This paper explores how explanations within an online recommender agent (RA) affect consumers’ trust in the RA and their willingness to adopt its recommendations. The paper proposes a theoretical research model which employs a multidimensional notion of trust and considers the effects of varying two features of the RA: explanation availability, i.e., providing, or not, an explanation of the underlying reasoning process of an RA; and explanation mode, i.e., using graphs or text as the means of providing explanations. In addition, we investigate the impact of a consumer’s perceived level of personalization of the RA as a measured variable. Two dimensions of trust—trust in integrity and trust in competence—along with intention to accept the recommendations serve as the dependent variables within the model. A within-subject experiment is conducted with four RAs. Empirical data provide evidence that explanation availability, explanation mode, and perceived personalization all have significant influence on consumers’ trust beliefs in an RA and willingness to adopt its recommendations. Effects of both the availability and mode of explanations on consumers’ trust beliefs are found to be mediated by consumers’ perceived personalization of the RA that, in turn, mediate the effects on intention to use.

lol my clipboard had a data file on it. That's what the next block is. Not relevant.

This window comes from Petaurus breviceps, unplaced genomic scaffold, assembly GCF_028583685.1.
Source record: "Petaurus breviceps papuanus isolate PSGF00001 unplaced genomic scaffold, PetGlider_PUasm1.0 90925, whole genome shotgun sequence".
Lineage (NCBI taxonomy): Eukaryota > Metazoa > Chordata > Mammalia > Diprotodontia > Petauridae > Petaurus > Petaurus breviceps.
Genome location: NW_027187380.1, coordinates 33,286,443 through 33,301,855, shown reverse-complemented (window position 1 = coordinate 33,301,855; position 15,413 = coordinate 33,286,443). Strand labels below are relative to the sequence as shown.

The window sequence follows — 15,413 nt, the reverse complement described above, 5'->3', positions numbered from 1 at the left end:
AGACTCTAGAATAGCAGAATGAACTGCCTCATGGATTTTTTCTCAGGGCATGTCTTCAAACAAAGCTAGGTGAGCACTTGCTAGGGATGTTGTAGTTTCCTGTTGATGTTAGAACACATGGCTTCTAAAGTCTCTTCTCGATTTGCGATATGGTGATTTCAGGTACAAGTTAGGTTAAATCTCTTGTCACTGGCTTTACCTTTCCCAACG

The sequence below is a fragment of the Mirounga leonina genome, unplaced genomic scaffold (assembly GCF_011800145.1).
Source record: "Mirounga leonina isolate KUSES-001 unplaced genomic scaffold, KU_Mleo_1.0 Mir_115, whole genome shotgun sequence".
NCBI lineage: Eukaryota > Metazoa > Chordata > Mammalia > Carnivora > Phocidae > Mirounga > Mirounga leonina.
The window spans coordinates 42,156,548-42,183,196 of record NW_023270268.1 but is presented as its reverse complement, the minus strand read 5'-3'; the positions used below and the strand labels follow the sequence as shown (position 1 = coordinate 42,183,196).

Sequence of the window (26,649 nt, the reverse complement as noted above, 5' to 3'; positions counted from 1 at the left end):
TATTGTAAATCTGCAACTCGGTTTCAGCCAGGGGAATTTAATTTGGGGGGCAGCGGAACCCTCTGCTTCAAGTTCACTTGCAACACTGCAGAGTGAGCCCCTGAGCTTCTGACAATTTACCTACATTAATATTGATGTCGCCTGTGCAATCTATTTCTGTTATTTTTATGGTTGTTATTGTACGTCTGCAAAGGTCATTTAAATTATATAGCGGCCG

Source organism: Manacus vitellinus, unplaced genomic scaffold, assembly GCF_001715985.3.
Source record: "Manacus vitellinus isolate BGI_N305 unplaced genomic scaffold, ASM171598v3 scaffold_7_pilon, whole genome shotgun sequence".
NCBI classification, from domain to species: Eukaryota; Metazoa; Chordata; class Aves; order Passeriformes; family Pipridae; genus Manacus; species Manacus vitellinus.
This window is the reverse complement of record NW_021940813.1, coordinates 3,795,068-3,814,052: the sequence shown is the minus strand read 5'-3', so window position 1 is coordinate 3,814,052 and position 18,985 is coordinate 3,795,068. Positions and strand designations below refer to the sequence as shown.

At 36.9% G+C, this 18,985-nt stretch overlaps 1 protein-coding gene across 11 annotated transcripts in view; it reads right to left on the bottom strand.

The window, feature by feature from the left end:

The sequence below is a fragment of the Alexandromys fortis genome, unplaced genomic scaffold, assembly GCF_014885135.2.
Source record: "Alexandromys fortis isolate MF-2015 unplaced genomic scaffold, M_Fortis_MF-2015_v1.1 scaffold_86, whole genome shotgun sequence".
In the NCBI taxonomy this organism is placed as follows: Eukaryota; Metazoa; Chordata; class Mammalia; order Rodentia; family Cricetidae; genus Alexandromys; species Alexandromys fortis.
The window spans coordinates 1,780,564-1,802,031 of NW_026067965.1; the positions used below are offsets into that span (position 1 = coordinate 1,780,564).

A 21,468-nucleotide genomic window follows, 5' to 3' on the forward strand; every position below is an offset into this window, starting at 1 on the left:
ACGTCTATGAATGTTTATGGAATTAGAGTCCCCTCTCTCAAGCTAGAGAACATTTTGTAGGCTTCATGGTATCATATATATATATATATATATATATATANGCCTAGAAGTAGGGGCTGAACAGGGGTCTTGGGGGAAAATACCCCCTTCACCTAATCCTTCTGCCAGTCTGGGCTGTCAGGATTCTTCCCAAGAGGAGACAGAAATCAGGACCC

|Original language||English (US)|
|Number of pages||12|
|Journal||International journal of human-computer interaction|
|State||Published - May 4 2018|